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Millions of gallons of industrial wastewater will be recycled at Los Alamos National Laboratory as the result of a long-term strategy to treat wastewater rather than discharging it into the environment.
The U. S. Environmental Protection Agency, which issues permits for industrial and sanitary wastewater discharges, recently approved the removal of four more outfalls from the Laboratory’s permit. (An outfall is where wastewater from Lab operations is discharged down canyons.) Only 11 outfalls remain, down from 141 in 1993.
“One of the objectives of our Environmental Management System is to reduce liquid discharges to a single outfall by the end of 2012,” said Dennis Hjeresen, Division Leader of the Environmental Protection Division at the Lab. “Removing four morefacilities from our permit is an important step toward reaching that goal.”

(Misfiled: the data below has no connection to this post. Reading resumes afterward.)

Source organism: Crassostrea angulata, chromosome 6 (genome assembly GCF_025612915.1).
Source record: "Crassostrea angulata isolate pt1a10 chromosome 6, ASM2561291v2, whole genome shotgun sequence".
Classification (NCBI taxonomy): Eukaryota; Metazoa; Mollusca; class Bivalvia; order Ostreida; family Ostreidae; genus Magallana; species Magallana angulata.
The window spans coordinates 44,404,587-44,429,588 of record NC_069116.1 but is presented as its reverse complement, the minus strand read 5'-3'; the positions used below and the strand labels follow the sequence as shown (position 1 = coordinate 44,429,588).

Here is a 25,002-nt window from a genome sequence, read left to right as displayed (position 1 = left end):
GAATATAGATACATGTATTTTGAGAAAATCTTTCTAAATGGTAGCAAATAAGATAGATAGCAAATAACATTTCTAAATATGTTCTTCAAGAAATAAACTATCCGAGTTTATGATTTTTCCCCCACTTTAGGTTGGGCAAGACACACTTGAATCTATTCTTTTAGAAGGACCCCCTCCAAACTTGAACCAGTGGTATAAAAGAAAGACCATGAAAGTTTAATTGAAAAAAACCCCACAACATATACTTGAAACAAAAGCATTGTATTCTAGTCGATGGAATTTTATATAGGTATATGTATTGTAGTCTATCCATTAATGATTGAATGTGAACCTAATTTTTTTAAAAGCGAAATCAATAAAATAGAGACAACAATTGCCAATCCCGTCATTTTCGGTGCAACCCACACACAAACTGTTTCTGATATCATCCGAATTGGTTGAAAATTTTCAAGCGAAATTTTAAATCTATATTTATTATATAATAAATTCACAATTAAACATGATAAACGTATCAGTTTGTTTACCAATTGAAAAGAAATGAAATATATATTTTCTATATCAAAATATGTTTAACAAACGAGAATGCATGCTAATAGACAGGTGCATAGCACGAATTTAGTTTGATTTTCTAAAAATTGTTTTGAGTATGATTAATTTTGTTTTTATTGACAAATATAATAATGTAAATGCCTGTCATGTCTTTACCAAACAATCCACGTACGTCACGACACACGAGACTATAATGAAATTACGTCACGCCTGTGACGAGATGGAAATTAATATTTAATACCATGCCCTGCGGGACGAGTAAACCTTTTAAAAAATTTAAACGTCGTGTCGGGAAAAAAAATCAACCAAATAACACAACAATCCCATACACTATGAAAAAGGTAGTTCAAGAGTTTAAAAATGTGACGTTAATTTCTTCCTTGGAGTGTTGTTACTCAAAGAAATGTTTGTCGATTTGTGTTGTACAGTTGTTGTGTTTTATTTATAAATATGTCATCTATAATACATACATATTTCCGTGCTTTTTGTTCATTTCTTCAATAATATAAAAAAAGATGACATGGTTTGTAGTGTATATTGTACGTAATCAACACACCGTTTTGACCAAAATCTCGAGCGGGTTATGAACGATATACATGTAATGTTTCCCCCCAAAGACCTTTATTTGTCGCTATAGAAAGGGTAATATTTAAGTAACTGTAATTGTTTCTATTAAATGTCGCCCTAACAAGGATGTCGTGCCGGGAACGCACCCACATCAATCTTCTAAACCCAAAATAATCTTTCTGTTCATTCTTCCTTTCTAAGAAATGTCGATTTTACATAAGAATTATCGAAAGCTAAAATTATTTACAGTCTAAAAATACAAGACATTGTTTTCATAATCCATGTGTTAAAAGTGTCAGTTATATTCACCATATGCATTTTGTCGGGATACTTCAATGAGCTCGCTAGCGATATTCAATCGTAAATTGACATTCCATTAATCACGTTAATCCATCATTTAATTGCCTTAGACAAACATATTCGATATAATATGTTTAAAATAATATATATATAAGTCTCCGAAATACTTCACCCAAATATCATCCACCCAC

The wastewater comes from many places at the laboratory and does many things. It cools the Los Alamos Neutron Science Center (LANSCE) and the Strategic Computing Complex.
The water also cools the Lab’s power plant and comes out of the sanitary plant that treats water from toilets and sinks.
The treated sanitary wastewater and water flushed from cooling towers is transported to the Lab’s Sanitary Effluent Reclamation Facility (SERF). It then can be reused in cooling towers around the Lab.
“The SERF should be recycling up to 300,000 gallons per day by the summer of 2012,” Hjeresen said.